This morning, I rolled out of my house around 7:10am to make it to my chiropractor appointment at 7:30am. Of all the steeds in my stable, I chose the E-Bike to get there, and wore “normal” clothes, (as in, regular pants and jacket, not a cycling kit). I had a bright red jacket on, my bike is bright red, and this time of year it’s full-on daylight at this time of the morning.
I chose (fairly) lightly-traveled, low-speed limit roads plus a large portion of bike path to get from home to my destination. It was, however, still rush-hour. (Insert typical cyclist rant about a motorist buzzing or side-swiping…)
Today is day 4 of my #carfreeweek … I committed to riding and not driving this week, Tuesday through Sunday. (Monday was raining so I went for 6/7). This means my car is locked in the garage for 6 days, no matter what. Between weather and schedule, this week presented the perfect opportunity to ditch the car keys for a week.
Keep in mind, I own a perfectly lovely vehicle. I absolutely love my Toyota 4runner. LOVE IT. I can throw the bikes, dogs and anything else in the back, it drives through any kind of snow or conditions, I feel safe it in, it has a wonderful sound system and sunroof. She’s black and looks totally badass when she’s all cleaned up. (She’s nicknamed Black Mamba (you Kill Bill fans will get it)). I like my car a lot.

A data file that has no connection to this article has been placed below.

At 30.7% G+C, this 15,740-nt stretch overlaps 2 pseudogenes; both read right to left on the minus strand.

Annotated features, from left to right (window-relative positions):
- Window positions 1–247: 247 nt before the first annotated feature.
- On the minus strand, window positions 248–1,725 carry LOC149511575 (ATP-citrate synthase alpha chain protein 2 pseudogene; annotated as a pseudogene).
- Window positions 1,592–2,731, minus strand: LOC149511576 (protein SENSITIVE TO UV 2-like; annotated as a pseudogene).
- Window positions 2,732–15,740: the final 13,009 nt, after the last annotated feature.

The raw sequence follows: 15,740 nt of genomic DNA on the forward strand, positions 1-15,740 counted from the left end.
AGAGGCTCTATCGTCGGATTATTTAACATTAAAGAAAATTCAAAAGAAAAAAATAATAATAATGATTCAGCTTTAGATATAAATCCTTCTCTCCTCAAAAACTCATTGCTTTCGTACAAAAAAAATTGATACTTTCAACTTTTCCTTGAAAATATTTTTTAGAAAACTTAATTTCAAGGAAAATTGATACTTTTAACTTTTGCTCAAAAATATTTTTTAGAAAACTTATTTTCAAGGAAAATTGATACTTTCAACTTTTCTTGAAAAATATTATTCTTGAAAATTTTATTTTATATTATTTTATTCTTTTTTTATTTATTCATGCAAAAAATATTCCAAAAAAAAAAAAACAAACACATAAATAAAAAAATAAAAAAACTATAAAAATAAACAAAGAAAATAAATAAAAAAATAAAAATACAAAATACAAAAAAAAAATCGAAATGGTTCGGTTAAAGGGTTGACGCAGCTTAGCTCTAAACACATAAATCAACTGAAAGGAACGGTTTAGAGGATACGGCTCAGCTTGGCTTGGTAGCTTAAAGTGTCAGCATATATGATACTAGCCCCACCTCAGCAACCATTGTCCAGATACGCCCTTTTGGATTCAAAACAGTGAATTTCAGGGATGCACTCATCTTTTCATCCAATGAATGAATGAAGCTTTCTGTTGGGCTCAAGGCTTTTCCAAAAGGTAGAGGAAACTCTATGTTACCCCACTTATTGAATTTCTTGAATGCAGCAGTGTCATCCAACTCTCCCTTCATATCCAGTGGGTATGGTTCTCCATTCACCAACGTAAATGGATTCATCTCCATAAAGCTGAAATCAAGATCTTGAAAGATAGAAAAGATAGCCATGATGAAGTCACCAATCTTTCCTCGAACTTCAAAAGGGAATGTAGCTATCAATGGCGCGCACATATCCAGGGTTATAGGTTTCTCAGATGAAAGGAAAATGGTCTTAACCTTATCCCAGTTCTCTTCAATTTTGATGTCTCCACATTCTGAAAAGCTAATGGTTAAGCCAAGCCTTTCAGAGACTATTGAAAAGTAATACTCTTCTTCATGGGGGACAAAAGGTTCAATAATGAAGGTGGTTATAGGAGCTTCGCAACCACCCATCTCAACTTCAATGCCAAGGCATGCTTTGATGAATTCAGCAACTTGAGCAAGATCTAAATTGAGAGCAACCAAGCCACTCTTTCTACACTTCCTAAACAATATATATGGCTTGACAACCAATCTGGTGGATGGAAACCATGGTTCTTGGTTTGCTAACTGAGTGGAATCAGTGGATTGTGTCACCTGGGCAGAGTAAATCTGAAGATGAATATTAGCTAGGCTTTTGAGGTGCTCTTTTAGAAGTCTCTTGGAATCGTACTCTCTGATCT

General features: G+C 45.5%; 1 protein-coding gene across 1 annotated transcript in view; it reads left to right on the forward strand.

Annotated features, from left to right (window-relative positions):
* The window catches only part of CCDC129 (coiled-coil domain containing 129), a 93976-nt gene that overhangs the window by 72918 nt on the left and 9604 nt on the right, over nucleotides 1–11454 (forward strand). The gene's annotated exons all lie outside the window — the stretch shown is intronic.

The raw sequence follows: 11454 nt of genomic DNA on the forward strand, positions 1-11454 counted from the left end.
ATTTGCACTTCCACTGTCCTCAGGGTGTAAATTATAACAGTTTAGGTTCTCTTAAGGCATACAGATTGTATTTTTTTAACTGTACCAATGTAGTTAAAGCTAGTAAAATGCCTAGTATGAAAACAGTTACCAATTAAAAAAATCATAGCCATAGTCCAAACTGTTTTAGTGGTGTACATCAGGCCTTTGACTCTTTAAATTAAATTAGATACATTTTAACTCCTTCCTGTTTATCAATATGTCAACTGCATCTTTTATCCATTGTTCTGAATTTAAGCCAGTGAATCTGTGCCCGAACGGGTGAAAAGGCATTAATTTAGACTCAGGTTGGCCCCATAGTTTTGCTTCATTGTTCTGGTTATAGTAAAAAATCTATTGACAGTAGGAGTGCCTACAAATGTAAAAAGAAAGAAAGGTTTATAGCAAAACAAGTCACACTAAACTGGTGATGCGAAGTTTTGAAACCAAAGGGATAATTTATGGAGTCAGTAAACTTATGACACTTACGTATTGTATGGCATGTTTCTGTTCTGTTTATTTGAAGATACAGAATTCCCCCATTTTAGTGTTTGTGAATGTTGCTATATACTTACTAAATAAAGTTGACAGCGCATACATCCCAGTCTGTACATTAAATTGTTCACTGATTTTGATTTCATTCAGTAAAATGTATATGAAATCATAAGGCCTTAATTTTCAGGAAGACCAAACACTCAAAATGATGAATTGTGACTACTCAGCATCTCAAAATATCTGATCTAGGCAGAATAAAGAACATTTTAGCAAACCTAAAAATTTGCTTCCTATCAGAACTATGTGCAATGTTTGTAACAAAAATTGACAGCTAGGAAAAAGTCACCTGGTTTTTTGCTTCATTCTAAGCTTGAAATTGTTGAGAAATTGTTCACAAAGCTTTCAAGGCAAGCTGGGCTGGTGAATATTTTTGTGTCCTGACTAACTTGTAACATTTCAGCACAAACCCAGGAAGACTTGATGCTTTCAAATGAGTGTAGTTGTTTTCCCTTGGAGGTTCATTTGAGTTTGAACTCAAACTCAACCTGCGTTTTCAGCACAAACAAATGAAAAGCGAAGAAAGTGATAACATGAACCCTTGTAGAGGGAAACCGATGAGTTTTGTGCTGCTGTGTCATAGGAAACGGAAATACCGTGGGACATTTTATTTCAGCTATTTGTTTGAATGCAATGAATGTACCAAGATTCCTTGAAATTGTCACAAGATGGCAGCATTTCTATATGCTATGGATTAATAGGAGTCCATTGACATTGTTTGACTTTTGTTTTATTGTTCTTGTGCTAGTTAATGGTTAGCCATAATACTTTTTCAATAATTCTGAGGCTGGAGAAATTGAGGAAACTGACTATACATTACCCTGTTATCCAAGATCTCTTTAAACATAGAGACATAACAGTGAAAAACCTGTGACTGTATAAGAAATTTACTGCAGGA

So …it occurred to me this morning, after several large trucks and SUVs (all carrying just one person, the driver, by the way) buzzed me closely, giving me far less than three feet, (and one hothead Cadillac-guy took a curve super hot, nearly side-swiping me), that it’s ironic how motorists view me on my E-bike doing 20mph, as inconvenient. That I should have the audacity to force them to slow their roll for a moment, to pause behind me when there is an oncoming car, and to give me the three-feet I am allowed by law… that these gestures (also known as safe and courteous driving techniques) would be so inconvenient to passing motorists that they choose instead to risk my health and bodily safety so that they can maintain their over-the-posted-speed-limit-speed … is ironic.
Because- I am the one inconvenienced. I left my wonderful 4runner home in the garage – the vehicle that would have carried me most safely, and most expeditiously, to my destinations today. The 4Runner would have provided me heated seats this morning, A/C later today, and commercial-free bass-bumping beats via satellite radio. The 4runner would’ve ensured my hair was unfussed (unmussed? whatever you know what I mean) and I was sweat-free when I got to where I was going. Make-up perfect, clothing unwrinkled. I mean, clearly, the car is THE convenient way for me to transport myself.
And yet. I chose to sweat, rock helmet-hair, take longer to get where I was going, be cold this morning and hot later today, tunes-free with chilly air blowing in my ears. I am the one inconvenienced by my decision to ride instead of drive.
In so choosing, I made a few other choices, too: